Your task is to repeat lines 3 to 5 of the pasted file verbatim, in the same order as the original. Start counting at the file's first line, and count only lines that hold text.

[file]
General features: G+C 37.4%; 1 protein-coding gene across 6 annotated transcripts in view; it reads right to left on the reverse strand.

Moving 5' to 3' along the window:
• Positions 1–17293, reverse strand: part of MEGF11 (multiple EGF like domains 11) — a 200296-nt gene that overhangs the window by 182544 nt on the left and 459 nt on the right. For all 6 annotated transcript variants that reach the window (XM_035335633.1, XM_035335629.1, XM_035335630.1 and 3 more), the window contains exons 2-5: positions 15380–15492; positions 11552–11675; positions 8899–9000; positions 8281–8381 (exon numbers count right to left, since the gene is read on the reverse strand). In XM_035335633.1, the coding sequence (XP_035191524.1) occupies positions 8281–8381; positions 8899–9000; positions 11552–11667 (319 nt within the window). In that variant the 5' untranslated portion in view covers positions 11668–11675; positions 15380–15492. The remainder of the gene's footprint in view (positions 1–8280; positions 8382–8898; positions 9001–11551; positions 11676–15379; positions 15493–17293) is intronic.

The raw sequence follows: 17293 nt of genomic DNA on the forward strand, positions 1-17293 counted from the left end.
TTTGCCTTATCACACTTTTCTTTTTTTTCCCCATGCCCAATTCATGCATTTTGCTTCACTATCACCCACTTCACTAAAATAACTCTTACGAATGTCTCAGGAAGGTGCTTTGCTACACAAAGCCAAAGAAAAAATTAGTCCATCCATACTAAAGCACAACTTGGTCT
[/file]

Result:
• Positions 1–17293, reverse strand: part of MEGF11 (multiple EGF like domains 11) — a 200296-nt gene that overhangs the window by 182544 nt on the left and 459 nt on the right. For all 6 annotated transcript variants that reach the window (XM_035335633.1, XM_035335629.1, XM_035335630.1 and 3 more), the window contains exons 2-5: positions 15380–15492; positions 11552–11675; positions 8899–9000; positions 8281–8381 (exon numbers count right to left, since the gene is read on the reverse strand). In XM_035335633.1, the coding sequence (XP_035191524.1) occupies positions 8281–8381; positions 8899–9000; positions 11552–11667 (319 nt within the window). In that variant the 5' untranslated portion in view covers positions 11668–11675; positions 15380–15492. The remainder of the gene's footprint in view (positions 1–8280; positions 8382–8898; positions 9001–11551; positions 11676–15379; positions 15493–17293) is intronic.

The raw sequence follows: 17293 nt of genomic DNA on the forward strand, positions 1-17293 counted from the left end.
TTTGCCTTATCACACTTTTCTTTTTTTTCCCCATGCCCAATTCATGCATTTTGCTTCACTATCACCCACTTCACTAAAATAACTCTTACGAATGTCTCAGGAAGGTGCTTTGCTACACAAAGCCAAAGAAAAAATTAGTCCATCCATACTAAAGCACAACTTGGTCT